“I quite like Stanimal,” Stan Wawrinka said when asked to pick his favorite among his many nicknames after his 7-6 (4), 6-4, 6-4 win over Fernando Verdasco on Tuesday.
Wawrinka said the word fits the mentality he tries to have when he plays three-out-of-five-set matches at the majors. And there was a brutal quality to his matchup with Verdasco. Their first-rounder had been circled by many of us as one to watch. While Wawrinka came in with the higher ranking—No. 3 to No. 46—Verdasco led their head to head 3-2, and had won their only meeting in 2016, at Queen’s Club.
For a set, at least, this contest lived up to its heavyweight billing. Wawrinka and Verdasco came out doing what they do: slugging. The rallies weren’t long, but amplified under the new roof they were loud. They were also the definition of hit and miss. You can accuse Wawrinka and Verdasco of a lot of things, but playing it safe isn’t one of them. They both have a knack for putting the ball an inch inside the line on one point, and an inch outside on the next.
The Spaniard looked to be ready for this one at the start. His showcase shot is his forehand, and he went after it early and often. He was also the one who made early inroads on his opponent’s serve. Verdasco had a break point at 2-2, which was wiped away by a service winner. At 4-4, he went up 0-30 on Wawrinka’s serve after two big returns, but his winners quickly turned to errors and Wawrinka won four straight points to hold. That pattern repeated itself at 5-5, when Verdasco reached break point again only to find himself handcuffed by a Wawrinka forehand.
Instead it was Wawrinka, who had been running uphill for most of the set, who made the most of his opportunity when it finally came. At 3-2 in the tiebreaker, he took a crosscourt forehand by Verdasco and sent one of his trademark backhand cannon shots down the line for a winner. Wawrinka punctuated the point with a “Come on!” and crossed to the other side of the net with a new spring in his step. He never lost it. Verdasco had hit more winners and made fewer errors in the set, but he had somehow found a way to lose it. He never threatened Wawrinka again.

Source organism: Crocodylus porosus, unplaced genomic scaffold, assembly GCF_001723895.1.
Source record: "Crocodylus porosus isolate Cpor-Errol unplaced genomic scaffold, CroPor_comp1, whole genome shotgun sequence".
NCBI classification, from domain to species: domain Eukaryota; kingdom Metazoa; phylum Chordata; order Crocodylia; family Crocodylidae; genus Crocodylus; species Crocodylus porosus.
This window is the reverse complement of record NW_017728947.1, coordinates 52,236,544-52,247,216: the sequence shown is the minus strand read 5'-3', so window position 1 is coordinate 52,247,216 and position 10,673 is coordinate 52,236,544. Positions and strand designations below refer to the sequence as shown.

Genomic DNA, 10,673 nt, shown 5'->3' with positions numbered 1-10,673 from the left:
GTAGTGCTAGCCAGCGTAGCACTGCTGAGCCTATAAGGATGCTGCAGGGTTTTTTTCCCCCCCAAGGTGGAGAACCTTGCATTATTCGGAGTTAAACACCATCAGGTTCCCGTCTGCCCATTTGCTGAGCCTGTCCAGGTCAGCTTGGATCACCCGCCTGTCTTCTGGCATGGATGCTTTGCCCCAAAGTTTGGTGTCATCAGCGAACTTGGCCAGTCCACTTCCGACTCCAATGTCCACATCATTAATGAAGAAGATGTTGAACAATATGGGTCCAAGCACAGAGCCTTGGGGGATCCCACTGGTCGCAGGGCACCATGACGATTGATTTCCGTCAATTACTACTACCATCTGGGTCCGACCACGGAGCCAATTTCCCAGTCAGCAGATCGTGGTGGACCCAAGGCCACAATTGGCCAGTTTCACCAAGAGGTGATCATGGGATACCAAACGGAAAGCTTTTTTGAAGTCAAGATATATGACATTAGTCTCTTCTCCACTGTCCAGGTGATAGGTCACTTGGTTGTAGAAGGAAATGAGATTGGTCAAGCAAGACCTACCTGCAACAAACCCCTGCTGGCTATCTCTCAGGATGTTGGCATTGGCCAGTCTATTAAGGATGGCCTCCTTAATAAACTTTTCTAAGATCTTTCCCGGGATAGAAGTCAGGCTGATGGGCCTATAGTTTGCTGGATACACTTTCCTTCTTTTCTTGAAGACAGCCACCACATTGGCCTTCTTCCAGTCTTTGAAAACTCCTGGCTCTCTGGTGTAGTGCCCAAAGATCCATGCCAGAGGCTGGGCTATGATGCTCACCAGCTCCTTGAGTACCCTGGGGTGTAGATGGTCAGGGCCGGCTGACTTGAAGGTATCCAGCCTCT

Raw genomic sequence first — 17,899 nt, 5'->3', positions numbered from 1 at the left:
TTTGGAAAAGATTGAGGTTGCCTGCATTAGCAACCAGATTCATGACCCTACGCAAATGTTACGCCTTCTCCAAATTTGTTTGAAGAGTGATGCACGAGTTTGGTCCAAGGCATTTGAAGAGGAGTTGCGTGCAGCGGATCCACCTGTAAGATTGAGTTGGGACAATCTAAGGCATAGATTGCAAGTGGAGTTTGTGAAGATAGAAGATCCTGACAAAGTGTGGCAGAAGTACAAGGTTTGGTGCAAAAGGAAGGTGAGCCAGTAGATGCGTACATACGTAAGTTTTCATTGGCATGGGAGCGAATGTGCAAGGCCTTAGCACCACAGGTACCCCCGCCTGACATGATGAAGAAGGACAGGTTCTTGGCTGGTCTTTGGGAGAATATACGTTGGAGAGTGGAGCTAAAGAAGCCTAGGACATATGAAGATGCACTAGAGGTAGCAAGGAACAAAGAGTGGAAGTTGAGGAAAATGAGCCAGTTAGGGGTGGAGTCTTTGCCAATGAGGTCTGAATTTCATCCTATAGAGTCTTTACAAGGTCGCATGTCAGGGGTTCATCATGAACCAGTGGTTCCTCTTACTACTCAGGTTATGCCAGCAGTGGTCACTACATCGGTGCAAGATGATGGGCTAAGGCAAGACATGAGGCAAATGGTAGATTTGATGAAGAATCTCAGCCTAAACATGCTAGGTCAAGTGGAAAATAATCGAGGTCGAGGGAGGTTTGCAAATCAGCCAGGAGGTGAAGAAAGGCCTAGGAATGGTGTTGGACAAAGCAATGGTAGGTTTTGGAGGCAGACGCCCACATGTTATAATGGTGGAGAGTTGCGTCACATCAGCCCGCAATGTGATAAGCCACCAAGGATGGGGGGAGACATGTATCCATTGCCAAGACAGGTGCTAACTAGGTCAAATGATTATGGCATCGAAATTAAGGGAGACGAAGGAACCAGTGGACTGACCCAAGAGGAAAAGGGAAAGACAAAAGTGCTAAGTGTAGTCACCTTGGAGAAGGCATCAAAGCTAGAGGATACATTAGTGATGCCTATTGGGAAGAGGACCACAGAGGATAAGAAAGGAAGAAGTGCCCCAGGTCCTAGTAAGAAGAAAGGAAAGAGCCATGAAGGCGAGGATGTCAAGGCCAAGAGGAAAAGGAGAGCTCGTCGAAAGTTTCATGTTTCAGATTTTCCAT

Asked beforehand what the key to the match was, Wawrinka said, “My focus and my movement, so I can be aggressive.”
Focus is what Stan has improved on the most during his unlikely late-career surge into the Top 5. He hasn’t learned any new shots, and, other than his serve, he hasn’t made anything markedly better. But he has learned the big-point mentality that wins matches at the Slams. While Wawrinka can still be up and down in smaller events, he has mostly been a fixture in the second week of majors over the last three years. Would he have saved those early break points against Verdasco at a smaller tournament? Would he have come up with winners when he was down 0-30, or jumped on his chance at 3-2 in the first-set tiebreaker? Maybe not.
Wawrinka will need more clutch shots to reach the second week at Flushing Meadows. With Alexander Zverev, Nick Kyrgios and Dominic Thiem in his quarter, his draw only gets younger and more dangerous from here. Wawrinka will have to keep the Stanimal on a tight leash if he wants to last long in the concrete jungle.